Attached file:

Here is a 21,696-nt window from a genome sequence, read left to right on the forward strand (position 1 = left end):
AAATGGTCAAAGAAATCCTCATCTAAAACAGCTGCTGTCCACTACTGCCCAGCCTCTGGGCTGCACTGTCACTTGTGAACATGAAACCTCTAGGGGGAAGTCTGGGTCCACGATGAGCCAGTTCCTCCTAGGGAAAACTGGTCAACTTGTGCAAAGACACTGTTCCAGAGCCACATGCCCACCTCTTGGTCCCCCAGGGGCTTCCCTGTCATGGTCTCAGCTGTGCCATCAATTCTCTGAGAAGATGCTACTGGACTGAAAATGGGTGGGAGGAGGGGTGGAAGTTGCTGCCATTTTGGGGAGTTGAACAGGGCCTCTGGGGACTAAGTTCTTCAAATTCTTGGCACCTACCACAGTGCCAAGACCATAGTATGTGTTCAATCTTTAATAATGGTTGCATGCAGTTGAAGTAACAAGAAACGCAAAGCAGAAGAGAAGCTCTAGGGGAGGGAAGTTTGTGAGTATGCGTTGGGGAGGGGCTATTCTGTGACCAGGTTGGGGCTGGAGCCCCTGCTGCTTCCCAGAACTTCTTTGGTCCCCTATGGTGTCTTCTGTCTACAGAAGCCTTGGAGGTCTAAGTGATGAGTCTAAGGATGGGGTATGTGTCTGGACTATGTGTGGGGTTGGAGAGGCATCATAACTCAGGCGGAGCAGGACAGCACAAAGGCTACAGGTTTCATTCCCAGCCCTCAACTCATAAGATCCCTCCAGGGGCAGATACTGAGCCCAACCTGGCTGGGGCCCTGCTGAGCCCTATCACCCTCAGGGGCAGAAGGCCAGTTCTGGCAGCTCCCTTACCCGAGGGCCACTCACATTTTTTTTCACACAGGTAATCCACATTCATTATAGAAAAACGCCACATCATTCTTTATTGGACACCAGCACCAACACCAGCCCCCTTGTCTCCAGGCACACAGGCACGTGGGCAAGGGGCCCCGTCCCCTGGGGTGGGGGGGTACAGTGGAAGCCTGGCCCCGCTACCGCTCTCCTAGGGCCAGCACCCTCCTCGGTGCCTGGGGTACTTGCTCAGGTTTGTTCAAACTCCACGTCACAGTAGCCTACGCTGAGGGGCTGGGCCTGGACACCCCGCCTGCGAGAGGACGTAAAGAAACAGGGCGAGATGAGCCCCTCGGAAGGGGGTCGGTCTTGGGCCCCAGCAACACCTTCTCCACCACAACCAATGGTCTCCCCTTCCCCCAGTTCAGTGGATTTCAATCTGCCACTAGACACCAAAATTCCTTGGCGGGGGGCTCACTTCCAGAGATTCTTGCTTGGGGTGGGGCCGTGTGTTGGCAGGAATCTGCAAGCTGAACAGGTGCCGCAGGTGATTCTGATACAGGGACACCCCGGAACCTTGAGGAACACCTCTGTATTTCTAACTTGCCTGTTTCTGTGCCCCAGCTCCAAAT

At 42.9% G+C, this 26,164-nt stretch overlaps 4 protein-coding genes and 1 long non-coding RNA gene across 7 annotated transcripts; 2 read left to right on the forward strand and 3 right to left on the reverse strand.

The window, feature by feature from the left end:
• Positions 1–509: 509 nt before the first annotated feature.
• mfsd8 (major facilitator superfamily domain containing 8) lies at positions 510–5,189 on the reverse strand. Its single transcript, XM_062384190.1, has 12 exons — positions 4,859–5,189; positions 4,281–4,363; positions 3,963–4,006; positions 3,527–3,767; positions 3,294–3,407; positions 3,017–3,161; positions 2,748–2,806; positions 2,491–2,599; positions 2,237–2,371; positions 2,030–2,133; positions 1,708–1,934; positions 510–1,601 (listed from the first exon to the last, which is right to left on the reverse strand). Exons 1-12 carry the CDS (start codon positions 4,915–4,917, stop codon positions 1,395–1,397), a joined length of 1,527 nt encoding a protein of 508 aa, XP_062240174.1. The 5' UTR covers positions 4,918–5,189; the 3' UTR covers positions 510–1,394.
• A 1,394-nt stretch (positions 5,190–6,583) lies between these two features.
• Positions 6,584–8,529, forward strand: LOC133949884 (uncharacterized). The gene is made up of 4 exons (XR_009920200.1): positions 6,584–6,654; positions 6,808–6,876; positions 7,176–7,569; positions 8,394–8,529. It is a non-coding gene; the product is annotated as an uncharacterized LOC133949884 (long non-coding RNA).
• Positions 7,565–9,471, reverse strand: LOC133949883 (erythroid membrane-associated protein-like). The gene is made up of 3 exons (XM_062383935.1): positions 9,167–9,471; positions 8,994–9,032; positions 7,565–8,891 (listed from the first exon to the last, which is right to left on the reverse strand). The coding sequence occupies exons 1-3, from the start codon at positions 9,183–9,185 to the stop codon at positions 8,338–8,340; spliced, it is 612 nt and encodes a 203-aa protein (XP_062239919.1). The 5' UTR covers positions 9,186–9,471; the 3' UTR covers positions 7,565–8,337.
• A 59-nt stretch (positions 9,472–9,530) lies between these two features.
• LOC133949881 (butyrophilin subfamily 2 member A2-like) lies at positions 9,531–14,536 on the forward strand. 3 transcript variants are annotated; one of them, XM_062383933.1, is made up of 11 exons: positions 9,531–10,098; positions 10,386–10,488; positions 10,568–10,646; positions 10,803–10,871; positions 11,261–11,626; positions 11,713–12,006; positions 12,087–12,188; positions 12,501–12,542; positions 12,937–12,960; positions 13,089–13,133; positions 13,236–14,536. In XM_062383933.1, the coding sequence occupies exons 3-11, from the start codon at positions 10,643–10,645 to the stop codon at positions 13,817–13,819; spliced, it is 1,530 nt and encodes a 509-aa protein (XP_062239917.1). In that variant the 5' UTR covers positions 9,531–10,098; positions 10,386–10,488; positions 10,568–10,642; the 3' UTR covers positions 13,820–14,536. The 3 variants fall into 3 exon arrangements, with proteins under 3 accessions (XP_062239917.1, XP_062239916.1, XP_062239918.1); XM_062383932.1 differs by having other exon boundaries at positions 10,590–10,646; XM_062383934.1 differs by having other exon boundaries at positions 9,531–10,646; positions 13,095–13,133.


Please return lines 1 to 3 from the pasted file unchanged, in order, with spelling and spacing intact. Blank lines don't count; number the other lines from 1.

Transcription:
Here is a 21,696-nt window from a genome sequence, read left to right on the forward strand (position 1 = left end):
AAATGGTCAAAGAAATCCTCATCTAAAACAGCTGCTGTCCACTACTGCCCAGCCTCTGGGCTGCACTGTCACTTGTGAACATGAAACCTCTAGGGGGAAGTCTGGGTCCACGATGAGCCAGTTCCTCCTAGGGAAAACTGGTCAACTTGTGCAAAGACACTGTTCCAGAGCCACATGCCCACCTCTTGGTCCCCCAGGGGCTTCCCTGTCATGGTCTCAGCTGTGCCATCAATTCTCTGAGAAGATGCTACTGGACTGAAAATGGGTGGGAGGAGGGGTGGAAGTTGCTGCCATTTTGGGGAGTTGAACAGGGCCTCTGGGGACTAAGTTCTTCAAATTCTTGGCACCTACCACAGTGCCAAGACCATAGTATGTGTTCAATCTTTAATAATGGTTGCATGCAGTTGAAGTAACAAGAAACGCAAAGCAGAAGAGAAGCTCTAGGGGAGGGAAGTTTGTGAGTATGCGTTGGGGAGGGGCTATTCTGTGACCAGGTTGGGGCTGGAGCCCCTGCTGCTTCCCAGAACTTCTTTGGTCCCCTATGGTGTCTTCTGTCTACAGAAGCCTTGGAGGTCTAAGTGATGAGTCTAAGGATGGGGTATGTGTCTGGACTATGTGTGGGGTTGGAGAGGCATCATAACTCAGGCGGAGCAGGACAGCACAAAGGCTACAGGTTTCATTCCCAGCCCTCAACTCATAAGATCCCTCCAGGGGCAGATACTGAGCCCAACCTGGCTGGGGCCCTGCTGAGCCCTATCACCCTCAGGGGCAGAAGGCCAGTTCTGGCAGCTCCCTTACCCGAGGGCCACTCACATTTTTTTTCACACAGGTAATCCACATTCATTATAGAAAAACGCCACATCATTCTTTATTGGACACCAGCACCAACACCAGCCCCCTTGTCTCCAGGCACACAGGCACGTGGGCAAGGGGCCCCGTCCCCTGGGGTGGGGGGGTACAGTGGAAGCCTGGCCCCGCTACCGCTCTCCTAGGGCCAGCACCCTCCTCGGTGCCTGGGGTACTTGCTCAGGTTTGTTCAAACTCCACGTCACAGTAGCCTACGCTGAGGGGCTGGGCCTGGACACCCCGCCTGCGAGAGGACGTAAAGAAACAGGGCGAGATGAGCCCCTCGGAAGGGGGTCGGTCTTGGGCCCCAGCAACACCTTCTCCACCACAACCAATGGTCTCCCCTTCCCCCAGTTCAGTGGATTTCAATCTGCCACTAGACACCAAAATTCCTTGGCGGGGGGCTCACTTCCAGAGATTCTTGCTTGGGGTGGGGCCGTGTGTTGGCAGGAATCTGCAAGCTGAACAGGTGCCGCAGGTGATTCTGATACAGGGACACCCCGGAACCTTGAGGAACACCTCTGTATTTCTAACTTGCCTGTTTCTGTGCCCCAGCTCCAAAT

At 42.9% G+C, this 26,164-nt stretch overlaps 4 protein-coding genes and 1 long non-coding RNA gene across 7 annotated transcripts; 2 read left to right on the forward strand and 3 right to left on the reverse strand.